A big task, such as writing an essay or revising for an extended period, can be demotivating because it seems so big.

Breaking the task down into manageable chunks can therefore help make it seem less daunting.

For example, if you have a large written assignment, break the assignments into chunks. Plan out and bullet point what you want to say for each section, then when you come to write it fully, it won’t seem as daunting and you are less likely to stress out over what point you’re trying to make.

Get into a study routine:

It is generally easier to stay motivated if your studying becomes part of your everyday life and routine. Set aside a little bit of time to read notes, plan assignments, etc. Even if you do just 15 minutes a day, you’ll feel much more accomplished.

(I find that it’s the content of a study session that matters more than the time. For example, it’s better to do half an hour of concentrated study than to do 7 hours of studying where you don’t remember anything at the end.)

Create a schedule:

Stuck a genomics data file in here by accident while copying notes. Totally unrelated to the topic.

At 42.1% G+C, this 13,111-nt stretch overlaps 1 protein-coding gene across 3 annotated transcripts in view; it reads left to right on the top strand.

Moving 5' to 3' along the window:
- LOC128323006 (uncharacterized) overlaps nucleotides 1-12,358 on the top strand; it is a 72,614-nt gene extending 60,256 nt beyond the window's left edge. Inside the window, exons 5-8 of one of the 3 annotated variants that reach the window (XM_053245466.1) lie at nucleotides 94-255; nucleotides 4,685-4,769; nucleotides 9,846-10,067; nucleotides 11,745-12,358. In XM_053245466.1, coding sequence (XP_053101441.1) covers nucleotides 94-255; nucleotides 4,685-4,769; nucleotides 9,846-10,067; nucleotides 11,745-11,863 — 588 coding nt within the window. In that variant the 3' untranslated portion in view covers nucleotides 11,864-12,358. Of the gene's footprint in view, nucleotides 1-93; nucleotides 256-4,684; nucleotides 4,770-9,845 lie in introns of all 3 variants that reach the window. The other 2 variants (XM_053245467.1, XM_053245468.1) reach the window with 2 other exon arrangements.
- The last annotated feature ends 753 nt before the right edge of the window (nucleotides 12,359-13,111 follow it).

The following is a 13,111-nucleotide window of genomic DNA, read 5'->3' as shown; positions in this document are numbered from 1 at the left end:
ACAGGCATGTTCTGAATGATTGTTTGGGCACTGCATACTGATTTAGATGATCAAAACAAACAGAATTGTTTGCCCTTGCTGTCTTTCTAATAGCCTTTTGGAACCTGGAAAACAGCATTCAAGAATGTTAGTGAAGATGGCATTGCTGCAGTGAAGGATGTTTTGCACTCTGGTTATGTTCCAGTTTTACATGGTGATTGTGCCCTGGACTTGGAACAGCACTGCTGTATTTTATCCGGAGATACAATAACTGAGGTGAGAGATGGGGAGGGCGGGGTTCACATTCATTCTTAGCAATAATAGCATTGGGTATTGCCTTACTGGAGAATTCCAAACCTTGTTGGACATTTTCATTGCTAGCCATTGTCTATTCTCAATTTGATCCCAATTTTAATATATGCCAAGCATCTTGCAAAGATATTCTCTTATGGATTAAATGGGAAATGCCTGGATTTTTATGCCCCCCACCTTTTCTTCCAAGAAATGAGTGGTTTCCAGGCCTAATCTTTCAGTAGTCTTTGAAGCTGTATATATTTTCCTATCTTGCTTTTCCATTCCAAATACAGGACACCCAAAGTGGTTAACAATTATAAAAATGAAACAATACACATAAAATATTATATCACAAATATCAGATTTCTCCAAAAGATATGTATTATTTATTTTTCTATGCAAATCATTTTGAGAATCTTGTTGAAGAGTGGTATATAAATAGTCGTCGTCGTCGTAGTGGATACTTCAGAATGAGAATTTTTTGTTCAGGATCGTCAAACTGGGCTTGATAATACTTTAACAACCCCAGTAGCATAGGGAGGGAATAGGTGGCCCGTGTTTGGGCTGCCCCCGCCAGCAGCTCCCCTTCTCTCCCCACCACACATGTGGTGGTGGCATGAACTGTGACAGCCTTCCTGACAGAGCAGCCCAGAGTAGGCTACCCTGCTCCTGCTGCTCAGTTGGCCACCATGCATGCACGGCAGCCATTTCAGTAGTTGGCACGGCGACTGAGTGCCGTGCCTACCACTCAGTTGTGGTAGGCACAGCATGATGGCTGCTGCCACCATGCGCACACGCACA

The act of creating a study schedule is a form of commitment, so it will help you to stay motivated.

For example:

  1. For each subject, make a list of the tasks you need to complete in order to be ready for the exam.
  2. Make or download a study schedule template and block out the times you have available each day to study
  3. Create a daily plan which lists the most important tasks to be completed for the day
  4. Review your study schedule at the end of each week.
  5. Assess whether you’re on track to reach your study goals by exam time.
  6. If you’re not, adjust your schedule by finding additional blocks of time for studying.

Try the Pomodoro technique:

Francesco Cirillo invented the technique in Italy in the late 1980s. Using a kitchen timer shaped like a tomato (“pomodoro” means tomato in Italian), he found he could concentrate better by studying in short stretches.

  1. Decide on the task that you’ll work on
  2. Set the timer for 25 minutes
  3. Work on the task
  4. Stop working when the timer rings
  5. Put a check mark on a piece of paper
  6. If you have fewer than four check marks, take a 3- to 5-minute break, then repeat from Step 1
  7. After four pomodoros, take a 15- to 30-minute break
  8. Draw a line through the four check marks and start counting your check marks afresh

You’re not going to feel motivated all the time and that’s okay:

The fact is that no one feels motivated all the time. So don’t rely on feeling motivated in order to get the work done. Sometimes the motivation just won’t be there. That’s why you need a study routine and study habits, because systems always beat motivation.


For the anon that asked: